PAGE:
Read the Washington Post, This failure may doom Trump’s presidency before it really begins.

In other words, The Donald doesn't have the leadership skills to get the job done.

UPDATE II: "Unless he can summon a miracle, President Trump is going to reach 100 days in office without getting anything on his wish list through Congress. And the fact we're measuring his failures by this timetable is largely his fault. . .

Even the stuff Trump can do on his own — executive orders — have hit quicksand. His most significant executive orders, a travel ban and pressure on sanctuary cities, are stuck in the courts.

Trump has about exhausted his unilateral power. The rest of his agenda needs Congress to get done.

No president — no matter how much of a dealmaker  — can force Congress to pass bills. But Trump set himself up for failure in a way past presidents never have. He promised to get his priorities through Congress in a matter of months.

That was an amateur move, says pretty much anyone who knows anything about Congress. Major legislation doesn't happen in increments of weeks or months. It happens in years: Medicare, gun reform, Obamacare. These things took years, if not decades.

'He didn't grasp the reality of legislating,' [Steve Bell, a former GOP Senate budget aide now with the Bipartisan Policy Institute] said. 'It takes a lot of time.'

The fact Trump would make promises like that also suggests he doesn't have a lot of people around him who understand Congress. And that's to Trump's disadvantage on any day of his administration."

Read the Washington Post, Trump is about to be 0-4 on his legislative promises for his first 100 days

UPDATE: "In the outpouring of commentary on President Trump’s first 100 days in office, his greatest single achievement is almost never mentioned, which is itself a sign of what a major triumph it is: We are not talking much about whether Russia colluded with Trump’s campaign to help elect him."

Read the Washington Post, Trump’s greatest single achievement almost never gets mentioned.

Read also:

Trump's Big CON: What's He Hiding: Is Trump a Russian Agent?, where I noted that Trump "may be an unwitting agent, but Putin has the kompromat to control Trump, and Trump knows it since he knows his own compromising financial and personal information."

Trump's Big CON: What's He Hiding: Is Trump a Russian Agent? (Cont.)

 "'The Simpsons,' of course, famously predicted a Trump presidency in an episode aired in 2000. The real estate mogul seemed to be the right comedic fit at the time, episode writer Dan Greaney told The Washington Post’s Michael Cavna. They needed a celebrity name that would sound slyly absurdist.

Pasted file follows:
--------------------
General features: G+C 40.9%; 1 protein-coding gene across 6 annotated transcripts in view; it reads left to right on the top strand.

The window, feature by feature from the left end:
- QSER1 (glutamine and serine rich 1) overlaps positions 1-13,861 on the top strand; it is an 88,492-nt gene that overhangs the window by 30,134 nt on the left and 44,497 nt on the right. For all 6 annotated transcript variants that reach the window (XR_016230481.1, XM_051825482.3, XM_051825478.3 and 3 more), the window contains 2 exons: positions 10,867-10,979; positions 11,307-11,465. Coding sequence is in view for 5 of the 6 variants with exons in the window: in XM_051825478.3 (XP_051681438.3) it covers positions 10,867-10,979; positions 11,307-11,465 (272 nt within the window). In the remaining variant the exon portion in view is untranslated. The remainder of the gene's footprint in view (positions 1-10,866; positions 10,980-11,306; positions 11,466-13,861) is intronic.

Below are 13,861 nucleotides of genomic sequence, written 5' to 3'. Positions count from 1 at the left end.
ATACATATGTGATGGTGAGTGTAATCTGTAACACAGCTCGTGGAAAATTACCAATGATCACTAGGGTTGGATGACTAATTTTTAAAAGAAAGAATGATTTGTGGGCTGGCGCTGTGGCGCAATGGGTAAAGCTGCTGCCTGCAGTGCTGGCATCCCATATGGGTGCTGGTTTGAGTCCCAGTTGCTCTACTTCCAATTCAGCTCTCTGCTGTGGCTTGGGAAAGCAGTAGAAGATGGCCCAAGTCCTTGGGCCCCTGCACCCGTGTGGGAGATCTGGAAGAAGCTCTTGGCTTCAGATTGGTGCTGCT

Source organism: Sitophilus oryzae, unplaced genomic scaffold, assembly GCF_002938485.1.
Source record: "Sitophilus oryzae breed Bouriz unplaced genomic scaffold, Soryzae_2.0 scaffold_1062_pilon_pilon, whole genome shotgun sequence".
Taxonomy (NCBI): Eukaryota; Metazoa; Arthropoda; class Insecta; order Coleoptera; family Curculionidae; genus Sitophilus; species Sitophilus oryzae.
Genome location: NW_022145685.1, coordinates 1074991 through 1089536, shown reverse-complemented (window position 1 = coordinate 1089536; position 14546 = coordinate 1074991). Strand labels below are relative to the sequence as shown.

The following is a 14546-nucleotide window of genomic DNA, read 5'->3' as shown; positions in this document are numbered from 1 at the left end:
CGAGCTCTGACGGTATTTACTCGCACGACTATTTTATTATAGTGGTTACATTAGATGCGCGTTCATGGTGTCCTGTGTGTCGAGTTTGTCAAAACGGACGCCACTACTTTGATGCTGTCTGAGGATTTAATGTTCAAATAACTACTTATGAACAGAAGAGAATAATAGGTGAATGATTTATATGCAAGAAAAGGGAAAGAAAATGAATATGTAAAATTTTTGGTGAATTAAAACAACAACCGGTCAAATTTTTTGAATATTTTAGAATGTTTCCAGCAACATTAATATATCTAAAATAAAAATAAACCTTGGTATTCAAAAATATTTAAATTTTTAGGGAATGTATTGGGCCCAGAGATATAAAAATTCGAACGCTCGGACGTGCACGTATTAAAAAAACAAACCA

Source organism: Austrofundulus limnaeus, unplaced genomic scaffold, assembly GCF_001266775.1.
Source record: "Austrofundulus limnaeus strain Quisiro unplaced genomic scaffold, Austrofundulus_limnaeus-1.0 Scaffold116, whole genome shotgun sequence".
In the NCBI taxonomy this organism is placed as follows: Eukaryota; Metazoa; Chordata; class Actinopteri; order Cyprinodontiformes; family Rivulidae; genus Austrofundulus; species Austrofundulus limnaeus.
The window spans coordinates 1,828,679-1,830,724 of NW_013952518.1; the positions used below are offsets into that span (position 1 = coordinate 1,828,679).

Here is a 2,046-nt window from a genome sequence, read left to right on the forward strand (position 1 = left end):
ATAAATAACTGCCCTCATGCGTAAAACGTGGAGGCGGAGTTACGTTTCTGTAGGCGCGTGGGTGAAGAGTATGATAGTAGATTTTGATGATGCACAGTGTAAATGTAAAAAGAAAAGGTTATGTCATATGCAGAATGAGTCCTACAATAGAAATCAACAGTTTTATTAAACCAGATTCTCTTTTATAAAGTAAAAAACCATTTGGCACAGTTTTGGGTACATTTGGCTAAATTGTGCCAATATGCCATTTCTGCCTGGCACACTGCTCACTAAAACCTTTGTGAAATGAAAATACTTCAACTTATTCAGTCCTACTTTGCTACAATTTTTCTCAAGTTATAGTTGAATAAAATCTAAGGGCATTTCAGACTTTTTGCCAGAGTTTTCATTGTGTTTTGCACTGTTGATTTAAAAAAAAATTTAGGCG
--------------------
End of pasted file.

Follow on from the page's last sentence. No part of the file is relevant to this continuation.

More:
'He seems like a ‘Simpsons’-esque figure — he fits right in there, in an over-the-top way,' Greaney said. . .
[But] in the first show to air after Trump’s victory, 'The Simpsons' writers expressed their regret.

In the opening credits, which change every episode, Bart Simpson grimaced as he wrote on the blackboard: 'BEING RIGHT SUCKS.'"

And on Sunday, 'The Simpsons' will celebrate some of The Donalds many accomplishments after 100 days in office, such as: "lowering his golf handicap and increasing his Twitter following by 700.

'And finally we can shoot hibernating bears. My boys will love that,' the Trump character says. His wig reveals itself to be a small dog."

Read the Washington Post, ‘The Simpsons’ has a grim take on Trump’s first 100 days.

Trump's Big CON: The Donald Has Exposed the Republi-CON's So-Called 'Less Government' Hypocrisy

"Republicans tend to be more skeptical of the size of government when Democrats are in power.

But even more than that is Trump's rhetoric. While other Republicans will at least talk a good game about shrinking government, he hasn't really bothered; instead he has talked about a $1 trillion infrastructure plan and increasing government borrowing while borrowing is cheap. He gave lip service to balancing the budget as president, but as with many Trump goals, it has quickly gone by the wayside. The White House isn't even pretending that is still a goal.

And Trump's affinity for big government may be one of the truly big paradigm shifts of his presidency. He has taken in a GOP that got religion on the size of government during the Obama administration and is anxious to see what Trump's brand of populist big government can do for it -- the national debt apparently be damned."